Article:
Guide Too Hot to Handle: True Stories as Told to Madame B

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Amy Sherman-Palladino : Right. See, on our show, the masters are the scene. We spend a lot of time on our masters. Amy Sherman-Palladino : Depends on the scene. There are certain things emotionally that play better in a long take, but there are also certain jokes that can play better if you have more cuts in a scene. Sometimes a cut can actually help a joke, even if the timing is great in the master. Amy Sherman-Palladino : But we almost never get coverage just to have it. We see the master, we rehearse it with the actors.

We rehearse a lot on our show. Our actors are theater people and they like to rehearse, so we actually spend a great deal of time working it out, rehearsing, making sure everything plays, then rehearsing again with the camera. You have some scenes that play big comedic moments in one long take, whereas most filmmakers would have done it with cuts. Daniel Palladino : That episode was directed by Scott Ellis. Was that a risk in this scene? I think cutting to his reaction would have diminished the humor in that particular instance. A lot of our stuff is just about holding on time, holding on moments, making sure the moments happen really quickly and on top of each other, as they would if they were occurring right in front of you.

Let me segue now to ask about a different kind of long take. But you chose to stay outside of it. Daniel Palladino : It was a little perverse for us to attempt it! There was something about that picture postcard cottage that made me want to try shooting this way. Also, people talk about our camera movement so much that Amy and I wondered, What if we just locked off the camera and blocked a scene where these people are just moving in?

How would that feel? We wanted to see how long we could do a shot like that before it loses its potency. It is as you see it. The dialogue is basically as it was recorded in that scene.

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And it just seemed like a fun, different maneuver. Because we never went to film school! You have a lot of musical numbers on this series, particularly in season two, and a lot of scenes where people are dancing. The variety show even has a dance number. I wonder, is that a real dance that existed, or did you make it up for the show? We have a brilliant choreographer named Marguerite Derricks. In episode six , when Joel and Midge dance together, the dominant color is blue. He knows that we have great love of MGM musicals and Technicolor musicals.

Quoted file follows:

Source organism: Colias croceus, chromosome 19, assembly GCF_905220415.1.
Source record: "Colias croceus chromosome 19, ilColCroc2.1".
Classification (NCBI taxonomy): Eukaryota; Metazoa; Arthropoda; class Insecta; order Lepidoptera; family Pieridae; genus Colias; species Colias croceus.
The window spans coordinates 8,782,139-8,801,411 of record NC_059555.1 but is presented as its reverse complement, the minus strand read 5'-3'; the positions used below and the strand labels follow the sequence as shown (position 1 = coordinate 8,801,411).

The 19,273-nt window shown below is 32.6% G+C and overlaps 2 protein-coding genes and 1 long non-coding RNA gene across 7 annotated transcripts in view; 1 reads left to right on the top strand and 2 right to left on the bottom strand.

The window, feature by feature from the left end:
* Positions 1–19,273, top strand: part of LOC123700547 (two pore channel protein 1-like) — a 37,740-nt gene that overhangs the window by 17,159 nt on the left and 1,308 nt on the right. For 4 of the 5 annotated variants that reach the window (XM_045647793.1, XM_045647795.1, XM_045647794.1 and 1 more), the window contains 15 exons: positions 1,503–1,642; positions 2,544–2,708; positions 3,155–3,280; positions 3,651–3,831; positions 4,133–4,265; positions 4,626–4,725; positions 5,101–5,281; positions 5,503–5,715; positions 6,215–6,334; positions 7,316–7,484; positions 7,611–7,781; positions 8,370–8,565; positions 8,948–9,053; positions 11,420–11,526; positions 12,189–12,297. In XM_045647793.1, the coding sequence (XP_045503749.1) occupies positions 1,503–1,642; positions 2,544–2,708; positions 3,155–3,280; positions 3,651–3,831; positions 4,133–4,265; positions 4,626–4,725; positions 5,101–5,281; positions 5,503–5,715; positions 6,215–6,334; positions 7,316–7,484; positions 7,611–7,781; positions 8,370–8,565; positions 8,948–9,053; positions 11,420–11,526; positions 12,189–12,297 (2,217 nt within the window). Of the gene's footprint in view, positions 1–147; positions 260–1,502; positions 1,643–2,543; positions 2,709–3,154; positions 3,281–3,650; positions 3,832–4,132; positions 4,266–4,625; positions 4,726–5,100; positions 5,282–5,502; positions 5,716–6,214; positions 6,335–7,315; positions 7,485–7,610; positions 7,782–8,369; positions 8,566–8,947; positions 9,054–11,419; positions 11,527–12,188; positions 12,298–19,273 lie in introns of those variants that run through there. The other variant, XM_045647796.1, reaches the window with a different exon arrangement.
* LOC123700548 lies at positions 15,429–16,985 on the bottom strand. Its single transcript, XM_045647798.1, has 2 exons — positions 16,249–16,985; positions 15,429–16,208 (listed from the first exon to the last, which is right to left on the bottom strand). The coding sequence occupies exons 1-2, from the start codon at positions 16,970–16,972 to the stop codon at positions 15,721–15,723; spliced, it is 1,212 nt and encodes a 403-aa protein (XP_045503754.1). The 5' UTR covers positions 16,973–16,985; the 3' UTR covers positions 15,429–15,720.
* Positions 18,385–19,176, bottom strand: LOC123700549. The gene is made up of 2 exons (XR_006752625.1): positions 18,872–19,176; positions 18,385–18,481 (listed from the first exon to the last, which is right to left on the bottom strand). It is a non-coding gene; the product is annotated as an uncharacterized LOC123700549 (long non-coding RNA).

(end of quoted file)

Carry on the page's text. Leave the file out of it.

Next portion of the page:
Amy Sherman-Palladino : Sometimes! Sometimes blue is okay! The Catskills was just starting to dismantle around the time when this scene takes place, and it took about 20 more years for it to all go away. Why the difference? Amy Sherman-Palladino : For the first alleyway scene with Midge and Rose, the look came about because of our production designer, Bill Groom.

So he was looking specifically for places that would have the opportunity to do a shot like that, knowing that David Mullen could light the shit out of that kind of thing. And we also wanted something that felt bohemian. Remember, Rose is in France, going back to her bohemian roots in a lively, clubby part of Paris. We thought the scene should have had color and energy because Midge was about to take that walk downstairs and go into the drag club for the first time.